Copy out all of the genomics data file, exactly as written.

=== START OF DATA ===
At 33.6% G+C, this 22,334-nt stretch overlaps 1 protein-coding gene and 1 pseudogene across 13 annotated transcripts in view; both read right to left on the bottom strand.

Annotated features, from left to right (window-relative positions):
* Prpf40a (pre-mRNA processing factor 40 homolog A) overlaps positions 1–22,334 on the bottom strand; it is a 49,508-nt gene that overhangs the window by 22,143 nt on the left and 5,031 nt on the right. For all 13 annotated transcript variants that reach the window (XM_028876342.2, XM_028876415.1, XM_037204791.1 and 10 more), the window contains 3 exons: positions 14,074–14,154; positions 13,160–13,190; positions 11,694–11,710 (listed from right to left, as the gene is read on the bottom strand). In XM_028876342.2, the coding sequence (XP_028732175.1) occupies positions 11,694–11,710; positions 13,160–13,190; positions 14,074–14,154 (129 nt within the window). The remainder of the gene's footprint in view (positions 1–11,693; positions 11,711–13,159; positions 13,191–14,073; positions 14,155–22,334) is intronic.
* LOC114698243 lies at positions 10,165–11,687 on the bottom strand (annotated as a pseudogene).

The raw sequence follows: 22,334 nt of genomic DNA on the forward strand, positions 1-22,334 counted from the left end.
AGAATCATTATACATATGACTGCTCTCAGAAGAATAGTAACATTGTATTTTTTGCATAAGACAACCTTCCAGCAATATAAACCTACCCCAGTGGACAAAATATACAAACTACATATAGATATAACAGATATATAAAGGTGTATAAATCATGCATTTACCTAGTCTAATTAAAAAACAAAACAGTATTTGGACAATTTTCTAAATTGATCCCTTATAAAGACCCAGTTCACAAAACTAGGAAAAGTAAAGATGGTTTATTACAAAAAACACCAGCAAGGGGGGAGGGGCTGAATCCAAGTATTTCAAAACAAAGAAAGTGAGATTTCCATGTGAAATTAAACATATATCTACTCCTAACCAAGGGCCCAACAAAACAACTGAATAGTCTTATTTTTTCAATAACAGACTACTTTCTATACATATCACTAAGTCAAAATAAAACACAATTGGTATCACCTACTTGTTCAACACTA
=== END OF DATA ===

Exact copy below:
At 33.6% G+C, this 22,334-nt stretch overlaps 1 protein-coding gene and 1 pseudogene across 13 annotated transcripts in view; both read right to left on the bottom strand.

Annotated features, from left to right (window-relative positions):
* Prpf40a (pre-mRNA processing factor 40 homolog A) overlaps positions 1–22,334 on the bottom strand; it is a 49,508-nt gene that overhangs the window by 22,143 nt on the left and 5,031 nt on the right. For all 13 annotated transcript variants that reach the window (XM_028876342.2, XM_028876415.1, XM_037204791.1 and 10 more), the window contains 3 exons: positions 14,074–14,154; positions 13,160–13,190; positions 11,694–11,710 (listed from right to left, as the gene is read on the bottom strand). In XM_028876342.2, the coding sequence (XP_028732175.1) occupies positions 11,694–11,710; positions 13,160–13,190; positions 14,074–14,154 (129 nt within the window). The remainder of the gene's footprint in view (positions 1–11,693; positions 11,711–13,159; positions 13,191–14,073; positions 14,155–22,334) is intronic.
* LOC114698243 lies at positions 10,165–11,687 on the bottom strand (annotated as a pseudogene).

The raw sequence follows: 22,334 nt of genomic DNA on the forward strand, positions 1-22,334 counted from the left end.
AGAATCATTATACATATGACTGCTCTCAGAAGAATAGTAACATTGTATTTTTTGCATAAGACAACCTTCCAGCAATATAAACCTACCCCAGTGGACAAAATATACAAACTACATATAGATATAACAGATATATAAAGGTGTATAAATCATGCATTTACCTAGTCTAATTAAAAAACAAAACAGTATTTGGACAATTTTCTAAATTGATCCCTTATAAAGACCCAGTTCACAAAACTAGGAAAAGTAAAGATGGTTTATTACAAAAAACACCAGCAAGGGGGGAGGGGCTGAATCCAAGTATTTCAAAACAAAGAAAGTGAGATTTCCATGTGAAATTAAACATATATCTACTCCTAACCAAGGGCCCAACAAAACAACTGAATAGTCTTATTTTTTCAATAACAGACTACTTTCTATACATATCACTAAGTCAAAATAAAACACAATTGGTATCACCTACTTGTTCAACACTA